Up to eight people could sit in a boat and be pulled up 600 feet of vertical in less than three minutes, while the empty boat slid down the other side. The fee was 10 cents a ride, 50 cents for a half-day. The boat tow lasted through December 1946, when chairlifts were deemed a higher capacity—and preferred–route uphill.

Leave the Driving to Us

At least the name was impressive: Oregon’s Mount Hood Aerial Skiway. But, in reality, it was two repurposed city buses, each using a pair of 185-horsepower gasoline engines to ascend a stationary 1.5-inch diameter cable—a technology also used in timber operations to haul logs out of the woods, according to Lindsey Benjamin, writing for the Oregon Historical Society.

In January 1951, the Mount Hood Skiway opened, climbing 3.2 miles from below Government Camp to Timberline Lodge. It was the longest lift of its kind in the world and attracted the attention of newspapers, popular magazines and newsreel producers on its preview voyage. In an August 1951 Popular Science article, Richard Neuberger described the Skiway as the “most extraordinary of busses,” scraping clouds to deposit passengers at Timberline Lodge. A 1956 newsreel breathlessly exclaimed, “It flies through the air with the greatest of ease!”

Equipped with streetcar-style seats that flipped to allow passengers to always face forward, each bus had a capacity of 36 riders. When finally hung on the cables, the buses’ behemoth weight resulted in a 5.2–miles per hour, 25-minute trip up the mountain. Each round trip thus took an hour, which meant the Skiway lifted only 72 people per hour—in an era when the typical chairlift hauled 1,000 skiers in the same time frame.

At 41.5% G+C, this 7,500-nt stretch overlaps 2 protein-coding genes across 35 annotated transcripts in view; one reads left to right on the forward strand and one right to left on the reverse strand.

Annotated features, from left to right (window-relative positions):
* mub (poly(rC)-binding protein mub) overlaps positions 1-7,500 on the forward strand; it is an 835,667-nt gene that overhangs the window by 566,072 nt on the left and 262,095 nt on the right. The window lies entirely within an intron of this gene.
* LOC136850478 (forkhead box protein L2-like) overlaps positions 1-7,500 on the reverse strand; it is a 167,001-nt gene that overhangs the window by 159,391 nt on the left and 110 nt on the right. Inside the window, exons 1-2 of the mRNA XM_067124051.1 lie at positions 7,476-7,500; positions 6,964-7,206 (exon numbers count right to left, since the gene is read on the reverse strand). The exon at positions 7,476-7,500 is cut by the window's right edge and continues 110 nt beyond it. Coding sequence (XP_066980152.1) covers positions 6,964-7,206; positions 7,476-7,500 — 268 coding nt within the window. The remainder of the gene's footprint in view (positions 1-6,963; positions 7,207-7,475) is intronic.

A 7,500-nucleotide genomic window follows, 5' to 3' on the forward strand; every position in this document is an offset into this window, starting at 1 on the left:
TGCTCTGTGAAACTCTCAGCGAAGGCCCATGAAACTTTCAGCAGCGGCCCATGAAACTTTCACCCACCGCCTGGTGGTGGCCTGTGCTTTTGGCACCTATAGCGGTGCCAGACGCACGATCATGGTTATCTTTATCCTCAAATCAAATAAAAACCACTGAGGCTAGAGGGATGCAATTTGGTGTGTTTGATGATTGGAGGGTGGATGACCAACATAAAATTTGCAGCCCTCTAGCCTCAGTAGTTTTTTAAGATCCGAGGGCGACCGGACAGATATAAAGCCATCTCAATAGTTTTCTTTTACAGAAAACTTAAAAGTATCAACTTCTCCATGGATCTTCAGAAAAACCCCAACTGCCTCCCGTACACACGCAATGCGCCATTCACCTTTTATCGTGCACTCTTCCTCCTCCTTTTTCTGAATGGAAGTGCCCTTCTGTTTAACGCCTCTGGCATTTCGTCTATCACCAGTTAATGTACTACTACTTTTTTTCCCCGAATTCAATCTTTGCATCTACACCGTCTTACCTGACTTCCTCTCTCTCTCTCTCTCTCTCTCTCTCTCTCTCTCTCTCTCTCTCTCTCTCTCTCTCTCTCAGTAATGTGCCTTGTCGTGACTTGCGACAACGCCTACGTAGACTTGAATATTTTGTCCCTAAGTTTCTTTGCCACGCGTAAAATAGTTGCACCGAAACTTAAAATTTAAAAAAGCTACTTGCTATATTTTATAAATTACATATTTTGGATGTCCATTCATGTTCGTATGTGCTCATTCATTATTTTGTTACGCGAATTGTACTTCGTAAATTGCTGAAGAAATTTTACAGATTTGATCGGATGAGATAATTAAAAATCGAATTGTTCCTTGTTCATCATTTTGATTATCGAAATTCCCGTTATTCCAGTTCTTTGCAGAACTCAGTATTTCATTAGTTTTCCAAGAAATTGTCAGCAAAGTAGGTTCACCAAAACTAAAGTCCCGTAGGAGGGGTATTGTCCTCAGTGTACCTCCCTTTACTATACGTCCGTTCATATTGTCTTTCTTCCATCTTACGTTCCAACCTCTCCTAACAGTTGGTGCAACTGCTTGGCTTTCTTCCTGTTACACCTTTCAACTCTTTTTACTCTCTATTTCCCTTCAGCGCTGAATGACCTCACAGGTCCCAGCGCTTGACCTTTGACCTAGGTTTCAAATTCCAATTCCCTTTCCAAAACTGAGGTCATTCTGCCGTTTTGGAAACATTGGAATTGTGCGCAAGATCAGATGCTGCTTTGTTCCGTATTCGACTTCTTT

Said Bill Keil, a Timberline Lodge publicity manager during the 1950s, “The tramway crippled its way through five years of marginal operations before suspending” in 1956. By June 1959, despite repeated efforts to carry out experiments for a redesign, a liquidating committee was formed. The lower terminal building was sold in 1960 for $25,000, and Zidell Machinery and Supply Company bought the two buses, a jeep, an engine and other tram parts for $10,080.

“I guess it proved to be not the most successful lift, but it certainly looked cool,” says’s Landsman.

It was an ignoble end. To see the Skiway in action, go to

Attitash set up a model monorail
in 1967. It got no farther than the
base lodge. Attitash photo.

How About a Monorail?

New Hampshire was a hotbed of lift innovation, considering the Cranmore Skimobile, Wildcat’s gondola and the Cannon tramway. When Attitash opened in 1966, pitched as the “Red Carpet Ski Area,” its owners wanted a creative way to open the upper mountain.

According to the Mt. Washington Signal (December 1966), plans called for a cog monorail rising